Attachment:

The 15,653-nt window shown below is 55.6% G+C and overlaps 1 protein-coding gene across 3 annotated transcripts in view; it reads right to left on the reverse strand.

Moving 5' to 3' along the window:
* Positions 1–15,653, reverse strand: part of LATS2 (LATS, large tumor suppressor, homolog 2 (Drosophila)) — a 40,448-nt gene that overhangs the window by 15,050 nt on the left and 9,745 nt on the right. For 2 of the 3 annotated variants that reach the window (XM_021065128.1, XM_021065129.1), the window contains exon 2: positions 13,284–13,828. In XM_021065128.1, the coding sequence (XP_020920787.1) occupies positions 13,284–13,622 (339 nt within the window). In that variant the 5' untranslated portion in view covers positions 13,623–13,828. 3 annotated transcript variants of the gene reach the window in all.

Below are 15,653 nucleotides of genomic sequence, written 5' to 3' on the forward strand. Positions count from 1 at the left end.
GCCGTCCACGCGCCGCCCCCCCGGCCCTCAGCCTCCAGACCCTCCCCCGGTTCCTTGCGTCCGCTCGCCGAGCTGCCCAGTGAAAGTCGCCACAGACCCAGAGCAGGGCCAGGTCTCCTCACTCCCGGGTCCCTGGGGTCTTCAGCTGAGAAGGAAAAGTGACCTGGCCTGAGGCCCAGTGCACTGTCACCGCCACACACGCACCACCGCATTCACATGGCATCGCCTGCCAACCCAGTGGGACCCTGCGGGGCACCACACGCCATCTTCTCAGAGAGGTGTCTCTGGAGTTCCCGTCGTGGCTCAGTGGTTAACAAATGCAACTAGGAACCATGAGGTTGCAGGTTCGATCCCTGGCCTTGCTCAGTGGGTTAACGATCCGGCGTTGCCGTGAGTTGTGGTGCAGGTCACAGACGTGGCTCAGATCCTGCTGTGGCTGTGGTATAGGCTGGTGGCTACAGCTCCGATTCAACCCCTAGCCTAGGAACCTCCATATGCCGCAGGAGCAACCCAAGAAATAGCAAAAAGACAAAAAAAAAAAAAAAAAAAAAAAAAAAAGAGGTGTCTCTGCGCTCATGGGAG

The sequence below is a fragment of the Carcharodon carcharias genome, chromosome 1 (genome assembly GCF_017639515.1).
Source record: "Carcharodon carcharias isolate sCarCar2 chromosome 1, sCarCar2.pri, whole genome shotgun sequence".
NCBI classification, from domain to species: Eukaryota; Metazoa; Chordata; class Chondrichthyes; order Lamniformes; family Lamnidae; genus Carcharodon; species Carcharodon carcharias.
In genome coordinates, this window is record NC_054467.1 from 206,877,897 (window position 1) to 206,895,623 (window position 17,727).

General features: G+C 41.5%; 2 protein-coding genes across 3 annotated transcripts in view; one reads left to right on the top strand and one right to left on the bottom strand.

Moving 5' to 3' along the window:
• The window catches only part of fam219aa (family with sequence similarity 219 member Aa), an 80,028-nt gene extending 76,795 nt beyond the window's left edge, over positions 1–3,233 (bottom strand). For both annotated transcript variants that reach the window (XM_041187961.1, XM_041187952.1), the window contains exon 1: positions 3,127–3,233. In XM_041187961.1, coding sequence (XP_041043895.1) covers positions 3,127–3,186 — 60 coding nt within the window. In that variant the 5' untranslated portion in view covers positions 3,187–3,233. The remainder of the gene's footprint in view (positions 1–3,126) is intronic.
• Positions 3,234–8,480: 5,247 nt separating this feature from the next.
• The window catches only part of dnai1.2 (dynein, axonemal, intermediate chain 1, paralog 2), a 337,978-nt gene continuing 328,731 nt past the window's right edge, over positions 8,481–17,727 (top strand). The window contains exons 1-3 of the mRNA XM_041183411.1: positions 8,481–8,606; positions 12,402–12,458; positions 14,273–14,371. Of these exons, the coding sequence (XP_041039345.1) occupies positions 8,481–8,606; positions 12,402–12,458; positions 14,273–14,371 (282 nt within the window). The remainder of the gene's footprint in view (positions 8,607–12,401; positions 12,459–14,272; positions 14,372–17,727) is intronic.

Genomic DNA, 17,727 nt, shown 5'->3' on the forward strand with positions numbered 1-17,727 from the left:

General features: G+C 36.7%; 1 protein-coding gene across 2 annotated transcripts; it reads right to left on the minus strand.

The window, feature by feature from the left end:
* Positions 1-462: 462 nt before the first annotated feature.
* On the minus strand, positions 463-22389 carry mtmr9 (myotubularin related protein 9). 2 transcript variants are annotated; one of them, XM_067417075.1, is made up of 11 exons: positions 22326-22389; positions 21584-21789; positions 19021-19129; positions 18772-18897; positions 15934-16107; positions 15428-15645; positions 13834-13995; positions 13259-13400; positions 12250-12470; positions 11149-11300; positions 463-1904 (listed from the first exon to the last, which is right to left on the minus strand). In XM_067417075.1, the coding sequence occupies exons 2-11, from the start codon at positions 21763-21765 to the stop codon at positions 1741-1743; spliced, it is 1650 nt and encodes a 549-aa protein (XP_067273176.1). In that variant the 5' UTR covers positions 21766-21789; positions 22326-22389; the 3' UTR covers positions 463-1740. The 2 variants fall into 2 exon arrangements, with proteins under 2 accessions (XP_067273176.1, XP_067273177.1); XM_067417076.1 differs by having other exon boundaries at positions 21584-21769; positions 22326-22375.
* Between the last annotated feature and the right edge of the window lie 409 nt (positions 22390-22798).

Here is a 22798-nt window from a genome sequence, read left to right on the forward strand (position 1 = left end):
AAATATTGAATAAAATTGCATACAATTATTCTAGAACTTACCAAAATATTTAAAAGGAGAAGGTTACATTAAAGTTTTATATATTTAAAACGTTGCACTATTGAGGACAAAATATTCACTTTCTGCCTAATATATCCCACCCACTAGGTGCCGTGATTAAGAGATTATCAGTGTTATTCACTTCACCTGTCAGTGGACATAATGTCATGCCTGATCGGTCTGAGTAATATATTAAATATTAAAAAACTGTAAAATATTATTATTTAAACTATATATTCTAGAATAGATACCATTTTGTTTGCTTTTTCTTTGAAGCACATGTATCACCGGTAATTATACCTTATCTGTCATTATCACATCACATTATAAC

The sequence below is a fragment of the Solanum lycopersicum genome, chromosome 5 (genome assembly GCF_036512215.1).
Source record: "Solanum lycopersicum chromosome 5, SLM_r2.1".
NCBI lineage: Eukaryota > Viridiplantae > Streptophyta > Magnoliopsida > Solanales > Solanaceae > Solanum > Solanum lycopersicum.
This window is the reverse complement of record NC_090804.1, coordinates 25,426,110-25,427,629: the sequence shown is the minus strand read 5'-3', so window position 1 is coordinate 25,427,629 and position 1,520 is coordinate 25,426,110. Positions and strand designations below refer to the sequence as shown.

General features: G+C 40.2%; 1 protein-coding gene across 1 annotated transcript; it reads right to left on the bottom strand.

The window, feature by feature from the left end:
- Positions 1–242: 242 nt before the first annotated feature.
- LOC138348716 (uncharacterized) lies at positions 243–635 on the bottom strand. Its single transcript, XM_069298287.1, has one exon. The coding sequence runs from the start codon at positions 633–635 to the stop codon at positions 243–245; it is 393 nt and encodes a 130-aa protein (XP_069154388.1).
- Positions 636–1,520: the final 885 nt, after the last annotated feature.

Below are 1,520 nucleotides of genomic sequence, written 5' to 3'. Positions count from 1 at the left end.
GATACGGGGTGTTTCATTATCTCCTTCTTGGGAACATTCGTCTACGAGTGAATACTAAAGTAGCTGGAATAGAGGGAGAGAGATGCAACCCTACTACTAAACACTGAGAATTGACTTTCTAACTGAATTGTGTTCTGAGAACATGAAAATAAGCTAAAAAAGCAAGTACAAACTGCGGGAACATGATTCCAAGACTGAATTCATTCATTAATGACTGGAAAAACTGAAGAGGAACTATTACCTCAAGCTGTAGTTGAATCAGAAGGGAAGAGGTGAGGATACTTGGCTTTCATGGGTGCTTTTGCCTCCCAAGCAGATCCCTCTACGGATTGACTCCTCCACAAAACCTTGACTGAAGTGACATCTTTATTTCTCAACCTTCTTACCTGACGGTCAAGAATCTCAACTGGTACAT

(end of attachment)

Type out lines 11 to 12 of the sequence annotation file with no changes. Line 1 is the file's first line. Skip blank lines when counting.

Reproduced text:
Moving 5' to 3' along the window:
• The window catches only part of fam219aa (family with sequence similarity 219 member Aa), an 80,028-nt gene extending 76,795 nt beyond the window's left edge, over positions 1–3,233 (bottom strand). For both annotated transcript variants that reach the window (XM_041187961.1, XM_041187952.1), the window contains exon 1: positions 3,127–3,233. In XM_041187961.1, coding sequence (XP_041043895.1) covers positions 3,127–3,186 — 60 coding nt within the window. In that variant the 5' untranslated portion in view covers positions 3,187–3,233. The remainder of the gene's footprint in view (positions 1–3,126) is intronic.